1st Pitch: Chasing history before the break

Quick Hits: With less than a week before All-Star voting closes, let’s take a look at some players having historic first halves to the season. Can they keep up the pace going into the break?

  • Arthur Rhodes’ 0.24 ERA would be the second lowest going into the break (min. 30 IP) over the last 50 years. In 1989, Bill Landrum took a 0.23 ERA into the break for the Pirates (but was not an NL All-Star), before finishing the season at 1.69.

  • Likely to make three more starts before the break, Ubaldo Jimenez (13-1) has a shot at being the first pitcher with 16 wins before the break since Wilbur Wood (16-11) in 1974 for the White Sox. However, Wood did it in 27 starts, whereas Jimenez will have only made 18. The last pitcher to win 15 before the break was David Wells in 2000.

  • Jaime Garcia’s 1.79 ERA would be the lowest at the break for a qualifying rookie since Mark Fidrych’s 1.78 in 1976. He started the All-Star Game for the AL that season.

  • If he gets enough plate appearances to qualify, Brennan Boesch’s .346 batting average would be the highest for a rookie at the break in the last 50 years. In 2001, Ichiro Suzuki found himself at .345 going into the All-Star Game.

  • Cliff Lee has issued just four walks in 86.2 innings, a rate of 0.42 per nine innings. Only one starter has had a lower rate going into the break over the last 50 years. In 2005, Carlos Silva walked only five in 114.2 innings, a rate of 0.39 per nine.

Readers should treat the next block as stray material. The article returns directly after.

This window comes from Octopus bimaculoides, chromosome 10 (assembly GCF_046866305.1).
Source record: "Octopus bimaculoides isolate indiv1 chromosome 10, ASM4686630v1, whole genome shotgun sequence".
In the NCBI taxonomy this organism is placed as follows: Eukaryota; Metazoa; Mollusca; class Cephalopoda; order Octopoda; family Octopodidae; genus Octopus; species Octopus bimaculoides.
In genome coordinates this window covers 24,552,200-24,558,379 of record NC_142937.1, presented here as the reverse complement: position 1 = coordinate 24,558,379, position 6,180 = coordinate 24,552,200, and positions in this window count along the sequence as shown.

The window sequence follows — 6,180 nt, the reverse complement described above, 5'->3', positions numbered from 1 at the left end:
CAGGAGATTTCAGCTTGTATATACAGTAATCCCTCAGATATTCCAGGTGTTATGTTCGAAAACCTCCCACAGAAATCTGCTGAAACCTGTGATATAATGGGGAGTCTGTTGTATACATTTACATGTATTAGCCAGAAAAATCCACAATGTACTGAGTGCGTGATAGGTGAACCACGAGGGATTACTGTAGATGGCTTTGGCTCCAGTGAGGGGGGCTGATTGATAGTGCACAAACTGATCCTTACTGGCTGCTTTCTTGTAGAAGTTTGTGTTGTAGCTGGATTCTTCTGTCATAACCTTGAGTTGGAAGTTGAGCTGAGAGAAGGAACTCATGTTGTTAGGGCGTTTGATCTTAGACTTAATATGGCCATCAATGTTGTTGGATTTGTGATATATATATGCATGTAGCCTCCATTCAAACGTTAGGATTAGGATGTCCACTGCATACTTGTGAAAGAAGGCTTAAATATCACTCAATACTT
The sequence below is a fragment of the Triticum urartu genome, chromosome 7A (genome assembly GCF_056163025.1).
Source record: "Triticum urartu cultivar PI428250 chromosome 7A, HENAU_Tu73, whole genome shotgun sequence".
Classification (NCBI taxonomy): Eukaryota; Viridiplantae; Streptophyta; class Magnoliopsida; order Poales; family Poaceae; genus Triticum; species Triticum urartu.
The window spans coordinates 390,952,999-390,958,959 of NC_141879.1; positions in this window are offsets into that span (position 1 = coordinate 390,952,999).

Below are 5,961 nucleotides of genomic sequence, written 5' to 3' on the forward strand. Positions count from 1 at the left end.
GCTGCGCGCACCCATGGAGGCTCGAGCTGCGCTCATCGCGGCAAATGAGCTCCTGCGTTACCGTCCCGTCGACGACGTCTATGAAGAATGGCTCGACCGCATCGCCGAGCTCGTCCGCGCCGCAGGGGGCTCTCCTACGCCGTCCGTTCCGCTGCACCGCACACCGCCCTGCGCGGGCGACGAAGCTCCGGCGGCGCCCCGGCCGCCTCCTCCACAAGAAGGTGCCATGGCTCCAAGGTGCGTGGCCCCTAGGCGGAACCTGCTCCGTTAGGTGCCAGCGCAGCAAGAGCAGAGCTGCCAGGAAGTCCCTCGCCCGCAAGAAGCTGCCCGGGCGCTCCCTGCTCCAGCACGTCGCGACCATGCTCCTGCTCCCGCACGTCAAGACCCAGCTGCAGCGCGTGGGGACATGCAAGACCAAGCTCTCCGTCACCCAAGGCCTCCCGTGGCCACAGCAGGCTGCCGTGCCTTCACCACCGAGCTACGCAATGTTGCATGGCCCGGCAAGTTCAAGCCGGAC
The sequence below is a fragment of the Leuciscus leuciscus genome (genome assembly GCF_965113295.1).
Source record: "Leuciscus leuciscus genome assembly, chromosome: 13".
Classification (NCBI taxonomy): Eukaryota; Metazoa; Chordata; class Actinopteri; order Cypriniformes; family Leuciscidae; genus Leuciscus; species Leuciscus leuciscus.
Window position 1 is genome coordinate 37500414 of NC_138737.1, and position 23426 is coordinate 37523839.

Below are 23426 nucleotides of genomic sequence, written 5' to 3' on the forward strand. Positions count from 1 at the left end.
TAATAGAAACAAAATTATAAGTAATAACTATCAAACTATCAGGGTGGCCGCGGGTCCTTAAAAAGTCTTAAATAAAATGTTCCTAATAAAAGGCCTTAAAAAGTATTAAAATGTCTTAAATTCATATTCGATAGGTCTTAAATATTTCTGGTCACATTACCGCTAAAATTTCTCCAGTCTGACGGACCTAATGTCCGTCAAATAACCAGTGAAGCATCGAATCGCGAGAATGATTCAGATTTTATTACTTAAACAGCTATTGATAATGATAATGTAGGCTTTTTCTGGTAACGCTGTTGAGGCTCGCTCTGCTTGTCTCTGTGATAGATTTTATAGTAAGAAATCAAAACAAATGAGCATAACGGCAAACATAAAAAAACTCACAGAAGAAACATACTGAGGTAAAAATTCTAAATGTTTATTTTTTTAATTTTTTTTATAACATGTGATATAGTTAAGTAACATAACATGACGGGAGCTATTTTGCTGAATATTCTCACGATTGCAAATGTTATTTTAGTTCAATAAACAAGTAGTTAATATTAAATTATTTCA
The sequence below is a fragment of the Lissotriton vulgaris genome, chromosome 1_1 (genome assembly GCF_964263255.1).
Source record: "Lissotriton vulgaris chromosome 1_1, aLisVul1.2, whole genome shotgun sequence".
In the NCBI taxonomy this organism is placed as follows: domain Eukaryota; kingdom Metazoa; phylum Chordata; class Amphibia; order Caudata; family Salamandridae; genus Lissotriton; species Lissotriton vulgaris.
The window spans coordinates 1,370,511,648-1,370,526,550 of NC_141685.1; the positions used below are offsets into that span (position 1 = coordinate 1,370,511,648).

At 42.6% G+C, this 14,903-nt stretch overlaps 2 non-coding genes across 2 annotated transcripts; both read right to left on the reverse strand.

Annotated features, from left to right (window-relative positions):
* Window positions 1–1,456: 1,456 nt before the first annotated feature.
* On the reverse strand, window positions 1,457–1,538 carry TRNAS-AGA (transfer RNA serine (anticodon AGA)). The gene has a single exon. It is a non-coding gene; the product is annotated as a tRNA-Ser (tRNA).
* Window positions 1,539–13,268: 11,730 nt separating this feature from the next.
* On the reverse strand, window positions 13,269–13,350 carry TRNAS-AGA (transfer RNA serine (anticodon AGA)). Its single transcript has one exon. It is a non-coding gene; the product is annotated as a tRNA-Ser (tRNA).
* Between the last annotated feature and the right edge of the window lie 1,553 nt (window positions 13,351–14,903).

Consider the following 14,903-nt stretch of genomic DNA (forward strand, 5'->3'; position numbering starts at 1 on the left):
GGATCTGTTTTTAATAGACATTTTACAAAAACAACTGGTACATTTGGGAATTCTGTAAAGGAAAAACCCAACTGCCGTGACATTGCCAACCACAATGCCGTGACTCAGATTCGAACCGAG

• Kenshin Kawakami (0-9) draws another start on Saturday. In 2007, Anthony Reyes went into the break at 0-10. The worst winless pre-break start over the last 50 years belongs to Anthony Young, who was 0-12 in 1993 for the Mets.

  • The Orioles’ .278 winning percentage would be the fourth lowest at the break over the last 50 years, and the lowest since the 2003 Tigers (.272). The 1979 A’s hold the low-water mark over that span, having entered the break at 25-69 (.266).

Today’s Trivia: Over the last three seasons combined, who has the most home runs before the All-Star break?

Today’s Leaderboard: Roy Halladay takes the hill against the Blue Jays for the first time in his career today. Among players that started their career in the last 50 years, Halladay has the second best winning percentage before the All-Star break. Only Pedro Martinez has been more dominant. Halladay is 101-44 (.697) before the break, and just 55-38 (.591) after.

Highest Win Pct Before All-Star Break (min. 70 decisions)

Among Pitchers Who Debuted in Last 50 Years

Key Matchups: Aaron Rowand has only started four of the Giants’ last 11 games, but you can bet that he will be penciled in on Friday. Quite simply, no one mashes Tim Wakefield’s knuckleball like Rowand, who is 11-for-17 with four home runs and eight RBI in his career against the veteran. That’s the highest average for anyone who has faced Wakefield at least 15 times. This would be their first regular season meeting since 2006.

In four of the first five games that he faced CC Sabathia, Manny Ramirez hit a home run. He’s homerless in two meetings since, but has a .571 career average against the big lefty. Only Jermaine Dye and Alfonso Soriano have more career homers against Sabathia, but among those with 15 plate appearances, no one tops Manny’s 1.894 OPS.

Trivia Answer: Since 2008, Adam Dunn’s 66 home runs before the All-Star break are the most in the majors. He has one more than Albert Pujols and two more than Ryan Howard.